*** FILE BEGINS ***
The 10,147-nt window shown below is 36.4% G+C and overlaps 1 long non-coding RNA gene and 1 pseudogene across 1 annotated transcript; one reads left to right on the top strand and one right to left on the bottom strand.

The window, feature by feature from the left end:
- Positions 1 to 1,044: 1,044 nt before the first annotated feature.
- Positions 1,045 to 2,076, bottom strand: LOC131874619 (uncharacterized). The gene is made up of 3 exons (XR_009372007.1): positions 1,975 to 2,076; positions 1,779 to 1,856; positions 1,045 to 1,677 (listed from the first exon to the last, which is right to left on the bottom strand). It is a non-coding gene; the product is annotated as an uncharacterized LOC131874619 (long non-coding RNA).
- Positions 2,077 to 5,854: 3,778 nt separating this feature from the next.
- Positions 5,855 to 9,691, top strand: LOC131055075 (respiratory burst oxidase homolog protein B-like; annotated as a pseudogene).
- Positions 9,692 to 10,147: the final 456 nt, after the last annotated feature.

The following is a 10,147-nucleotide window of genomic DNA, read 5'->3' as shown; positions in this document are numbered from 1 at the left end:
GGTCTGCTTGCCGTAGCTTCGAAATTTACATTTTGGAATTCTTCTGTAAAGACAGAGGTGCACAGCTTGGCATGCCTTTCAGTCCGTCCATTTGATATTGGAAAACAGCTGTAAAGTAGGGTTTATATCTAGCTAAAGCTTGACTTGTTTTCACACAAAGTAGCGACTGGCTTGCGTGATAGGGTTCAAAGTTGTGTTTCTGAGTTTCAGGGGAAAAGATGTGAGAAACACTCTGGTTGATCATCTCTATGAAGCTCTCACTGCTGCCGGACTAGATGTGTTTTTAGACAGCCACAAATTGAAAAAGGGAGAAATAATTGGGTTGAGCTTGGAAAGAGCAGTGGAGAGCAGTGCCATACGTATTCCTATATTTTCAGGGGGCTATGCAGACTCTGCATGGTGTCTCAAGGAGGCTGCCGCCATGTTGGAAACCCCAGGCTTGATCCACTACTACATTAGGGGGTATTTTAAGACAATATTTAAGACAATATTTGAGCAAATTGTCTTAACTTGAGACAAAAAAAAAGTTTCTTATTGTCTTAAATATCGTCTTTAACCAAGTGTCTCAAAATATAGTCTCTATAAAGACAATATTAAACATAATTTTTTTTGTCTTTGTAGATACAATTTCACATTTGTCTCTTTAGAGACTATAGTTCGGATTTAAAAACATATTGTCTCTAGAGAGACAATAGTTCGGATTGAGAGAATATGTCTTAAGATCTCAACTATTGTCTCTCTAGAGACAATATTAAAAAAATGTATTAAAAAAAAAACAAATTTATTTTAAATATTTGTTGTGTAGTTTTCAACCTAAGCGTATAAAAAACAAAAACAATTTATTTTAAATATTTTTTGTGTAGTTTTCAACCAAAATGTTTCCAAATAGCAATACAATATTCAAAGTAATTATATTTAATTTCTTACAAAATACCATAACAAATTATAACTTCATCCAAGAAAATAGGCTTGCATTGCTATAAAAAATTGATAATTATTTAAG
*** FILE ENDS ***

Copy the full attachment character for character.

The 10,147-nt window shown below is 36.4% G+C and overlaps 1 long non-coding RNA gene and 1 pseudogene across 1 annotated transcript; one reads left to right on the top strand and one right to left on the bottom strand.

The window, feature by feature from the left end:
- Positions 1 to 1,044: 1,044 nt before the first annotated feature.
- Positions 1,045 to 2,076, bottom strand: LOC131874619 (uncharacterized). The gene is made up of 3 exons (XR_009372007.1): positions 1,975 to 2,076; positions 1,779 to 1,856; positions 1,045 to 1,677 (listed from the first exon to the last, which is right to left on the bottom strand). It is a non-coding gene; the product is annotated as an uncharacterized LOC131874619 (long non-coding RNA).
- Positions 2,077 to 5,854: 3,778 nt separating this feature from the next.
- Positions 5,855 to 9,691, top strand: LOC131055075 (respiratory burst oxidase homolog protein B-like; annotated as a pseudogene).
- Positions 9,692 to 10,147: the final 456 nt, after the last annotated feature.

The following is a 10,147-nucleotide window of genomic DNA, read 5'->3' as shown; positions in this document are numbered from 1 at the left end:
GGTCTGCTTGCCGTAGCTTCGAAATTTACATTTTGGAATTCTTCTGTAAAGACAGAGGTGCACAGCTTGGCATGCCTTTCAGTCCGTCCATTTGATATTGGAAAACAGCTGTAAAGTAGGGTTTATATCTAGCTAAAGCTTGACTTGTTTTCACACAAAGTAGCGACTGGCTTGCGTGATAGGGTTCAAAGTTGTGTTTCTGAGTTTCAGGGGAAAAGATGTGAGAAACACTCTGGTTGATCATCTCTATGAAGCTCTCACTGCTGCCGGACTAGATGTGTTTTTAGACAGCCACAAATTGAAAAAGGGAGAAATAATTGGGTTGAGCTTGGAAAGAGCAGTGGAGAGCAGTGCCATACGTATTCCTATATTTTCAGGGGGCTATGCAGACTCTGCATGGTGTCTCAAGGAGGCTGCCGCCATGTTGGAAACCCCAGGCTTGATCCACTACTACATTAGGGGGTATTTTAAGACAATATTTAAGACAATATTTGAGCAAATTGTCTTAACTTGAGACAAAAAAAAAGTTTCTTATTGTCTTAAATATCGTCTTTAACCAAGTGTCTCAAAATATAGTCTCTATAAAGACAATATTAAACATAATTTTTTTTGTCTTTGTAGATACAATTTCACATTTGTCTCTTTAGAGACTATAGTTCGGATTTAAAAACATATTGTCTCTAGAGAGACAATAGTTCGGATTGAGAGAATATGTCTTAAGATCTCAACTATTGTCTCTCTAGAGACAATATTAAAAAAATGTATTAAAAAAAAAACAAATTTATTTTAAATATTTGTTGTGTAGTTTTCAACCTAAGCGTATAAAAAACAAAAACAATTTATTTTAAATATTTTTTGTGTAGTTTTCAACCAAAATGTTTCCAAATAGCAATACAATATTCAAAGTAATTATATTTAATTTCTTACAAAATACCATAACAAATTATAACTTCATCCAAGAAAATAGGCTTGCATTGCTATAAAAAATTGATAATTATTTAAG